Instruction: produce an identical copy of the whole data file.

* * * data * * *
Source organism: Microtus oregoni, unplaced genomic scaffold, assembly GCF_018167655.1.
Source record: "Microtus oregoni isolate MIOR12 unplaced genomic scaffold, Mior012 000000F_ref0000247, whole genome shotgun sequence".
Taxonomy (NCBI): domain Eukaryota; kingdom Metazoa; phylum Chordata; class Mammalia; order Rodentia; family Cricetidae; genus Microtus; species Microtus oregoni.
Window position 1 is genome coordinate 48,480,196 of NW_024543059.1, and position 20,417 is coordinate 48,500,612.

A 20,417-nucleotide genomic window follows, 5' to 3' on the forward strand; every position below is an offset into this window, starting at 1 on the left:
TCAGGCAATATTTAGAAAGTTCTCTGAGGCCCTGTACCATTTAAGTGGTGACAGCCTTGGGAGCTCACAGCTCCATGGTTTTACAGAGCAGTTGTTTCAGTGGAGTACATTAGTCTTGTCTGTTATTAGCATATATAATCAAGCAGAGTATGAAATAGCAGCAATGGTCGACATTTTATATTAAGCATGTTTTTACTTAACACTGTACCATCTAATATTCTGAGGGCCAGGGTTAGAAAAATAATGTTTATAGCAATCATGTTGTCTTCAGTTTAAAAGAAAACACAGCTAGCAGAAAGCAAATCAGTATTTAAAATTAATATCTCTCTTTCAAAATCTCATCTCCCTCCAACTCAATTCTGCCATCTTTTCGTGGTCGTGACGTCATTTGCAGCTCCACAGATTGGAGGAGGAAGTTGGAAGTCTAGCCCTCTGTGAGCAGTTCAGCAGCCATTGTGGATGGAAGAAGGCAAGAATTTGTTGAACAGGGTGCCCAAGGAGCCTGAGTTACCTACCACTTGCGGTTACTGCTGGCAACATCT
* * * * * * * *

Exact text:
Source organism: Microtus oregoni, unplaced genomic scaffold, assembly GCF_018167655.1.
Source record: "Microtus oregoni isolate MIOR12 unplaced genomic scaffold, Mior012 000000F_ref0000247, whole genome shotgun sequence".
Taxonomy (NCBI): domain Eukaryota; kingdom Metazoa; phylum Chordata; class Mammalia; order Rodentia; family Cricetidae; genus Microtus; species Microtus oregoni.
Window position 1 is genome coordinate 48,480,196 of NW_024543059.1, and position 20,417 is coordinate 48,500,612.

A 20,417-nucleotide genomic window follows, 5' to 3' on the forward strand; every position below is an offset into this window, starting at 1 on the left:
TCAGGCAATATTTAGAAAGTTCTCTGAGGCCCTGTACCATTTAAGTGGTGACAGCCTTGGGAGCTCACAGCTCCATGGTTTTACAGAGCAGTTGTTTCAGTGGAGTACATTAGTCTTGTCTGTTATTAGCATATATAATCAAGCAGAGTATGAAATAGCAGCAATGGTCGACATTTTATATTAAGCATGTTTTTACTTAACACTGTACCATCTAATATTCTGAGGGCCAGGGTTAGAAAAATAATGTTTATAGCAATCATGTTGTCTTCAGTTTAAAAGAAAACACAGCTAGCAGAAAGCAAATCAGTATTTAAAATTAATATCTCTCTTTCAAAATCTCATCTCCCTCCAACTCAATTCTGCCATCTTTTCGTGGTCGTGACGTCATTTGCAGCTCCACAGATTGGAGGAGGAAGTTGGAAGTCTAGCCCTCTGTGAGCAGTTCAGCAGCCATTGTGGATGGAAGAAGGCAAGAATTTGTTGAACAGGGTGCCCAAGGAGCCTGAGTTACCTACCACTTGCGGTTACTGCTGGCAACATCT